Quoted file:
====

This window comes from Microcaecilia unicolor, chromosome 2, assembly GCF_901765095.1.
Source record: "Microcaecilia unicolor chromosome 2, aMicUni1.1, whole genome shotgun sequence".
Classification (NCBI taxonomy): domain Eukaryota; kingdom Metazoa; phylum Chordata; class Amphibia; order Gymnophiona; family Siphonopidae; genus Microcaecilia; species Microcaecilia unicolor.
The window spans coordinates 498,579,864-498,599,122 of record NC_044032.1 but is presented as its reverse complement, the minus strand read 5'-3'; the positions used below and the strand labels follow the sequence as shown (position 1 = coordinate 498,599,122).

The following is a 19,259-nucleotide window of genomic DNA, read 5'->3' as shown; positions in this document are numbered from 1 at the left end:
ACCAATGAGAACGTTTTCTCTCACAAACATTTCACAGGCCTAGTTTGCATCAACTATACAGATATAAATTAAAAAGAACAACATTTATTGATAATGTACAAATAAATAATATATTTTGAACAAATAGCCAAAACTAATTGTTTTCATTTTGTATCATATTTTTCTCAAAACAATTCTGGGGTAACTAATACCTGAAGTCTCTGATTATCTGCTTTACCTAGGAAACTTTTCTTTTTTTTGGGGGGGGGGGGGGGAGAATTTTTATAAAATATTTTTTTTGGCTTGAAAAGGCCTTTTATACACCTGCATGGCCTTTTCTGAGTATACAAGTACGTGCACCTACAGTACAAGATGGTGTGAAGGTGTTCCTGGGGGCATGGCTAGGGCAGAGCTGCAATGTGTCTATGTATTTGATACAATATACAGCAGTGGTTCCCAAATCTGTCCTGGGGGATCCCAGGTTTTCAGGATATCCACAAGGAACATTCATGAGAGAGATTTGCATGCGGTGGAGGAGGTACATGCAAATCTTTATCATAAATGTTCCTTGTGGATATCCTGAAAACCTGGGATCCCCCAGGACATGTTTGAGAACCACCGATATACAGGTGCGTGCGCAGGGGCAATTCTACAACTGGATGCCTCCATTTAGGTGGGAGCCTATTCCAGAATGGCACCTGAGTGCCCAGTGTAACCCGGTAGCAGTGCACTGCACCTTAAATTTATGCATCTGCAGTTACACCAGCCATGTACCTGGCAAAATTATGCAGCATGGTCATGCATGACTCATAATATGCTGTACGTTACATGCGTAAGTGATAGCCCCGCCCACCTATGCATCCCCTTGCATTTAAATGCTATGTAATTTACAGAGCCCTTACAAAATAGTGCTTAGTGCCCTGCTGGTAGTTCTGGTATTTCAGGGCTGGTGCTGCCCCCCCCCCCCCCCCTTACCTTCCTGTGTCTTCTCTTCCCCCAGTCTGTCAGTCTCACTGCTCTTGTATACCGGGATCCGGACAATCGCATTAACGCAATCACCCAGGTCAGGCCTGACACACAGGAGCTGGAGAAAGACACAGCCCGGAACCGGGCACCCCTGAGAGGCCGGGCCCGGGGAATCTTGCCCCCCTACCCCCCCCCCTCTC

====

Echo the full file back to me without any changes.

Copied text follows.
This window comes from Microcaecilia unicolor, chromosome 2, assembly GCF_901765095.1.
Source record: "Microcaecilia unicolor chromosome 2, aMicUni1.1, whole genome shotgun sequence".
Classification (NCBI taxonomy): domain Eukaryota; kingdom Metazoa; phylum Chordata; class Amphibia; order Gymnophiona; family Siphonopidae; genus Microcaecilia; species Microcaecilia unicolor.
The window spans coordinates 498,579,864-498,599,122 of record NC_044032.1 but is presented as its reverse complement, the minus strand read 5'-3'; the positions used below and the strand labels follow the sequence as shown (position 1 = coordinate 498,599,122).

The following is a 19,259-nucleotide window of genomic DNA, read 5'->3' as shown; positions in this document are numbered from 1 at the left end:
ACCAATGAGAACGTTTTCTCTCACAAACATTTCACAGGCCTAGTTTGCATCAACTATACAGATATAAATTAAAAAGAACAACATTTATTGATAATGTACAAATAAATAATATATTTTGAACAAATAGCCAAAACTAATTGTTTTCATTTTGTATCATATTTTTCTCAAAACAATTCTGGGGTAACTAATACCTGAAGTCTCTGATTATCTGCTTTACCTAGGAAACTTTTCTTTTTTTTGGGGGGGGGGGGGGGAGAATTTTTATAAAATATTTTTTTTGGCTTGAAAAGGCCTTTTATACACCTGCATGGCCTTTTCTGAGTATACAAGTACGTGCACCTACAGTACAAGATGGTGTGAAGGTGTTCCTGGGGGCATGGCTAGGGCAGAGCTGCAATGTGTCTATGTATTTGATACAATATACAGCAGTGGTTCCCAAATCTGTCCTGGGGGATCCCAGGTTTTCAGGATATCCACAAGGAACATTCATGAGAGAGATTTGCATGCGGTGGAGGAGGTACATGCAAATCTTTATCATAAATGTTCCTTGTGGATATCCTGAAAACCTGGGATCCCCCAGGACATGTTTGAGAACCACCGATATACAGGTGCGTGCGCAGGGGCAATTCTACAACTGGATGCCTCCATTTAGGTGGGAGCCTATTCCAGAATGGCACCTGAGTGCCCAGTGTAACCCGGTAGCAGTGCACTGCACCTTAAATTTATGCATCTGCAGTTACACCAGCCATGTACCTGGCAAAATTATGCAGCATGGTCATGCATGACTCATAATATGCTGTACGTTACATGCGTAAGTGATAGCCCCGCCCACCTATGCATCCCCTTGCATTTAAATGCTATGTAATTTACAGAGCCCTTACAAAATAGTGCTTAGTGCCCTGCTGGTAGTTCTGGTATTTCAGGGCTGGTGCTGCCCCCCCCCCCCCCCCTTACCTTCCTGTGTCTTCTCTTCCCCCAGTCTGTCAGTCTCACTGCTCTTGTATACCGGGATCCGGACAATCGCATTAACGCAATCACCCAGGTCAGGCCTGACACACAGGAGCTGGAGAAAGACACAGCCCGGAACCGGGCACCCCTGAGAGGCCGGGCCCGGGGAATCTTGCCCCCCTACCCCCCCCCCTCTC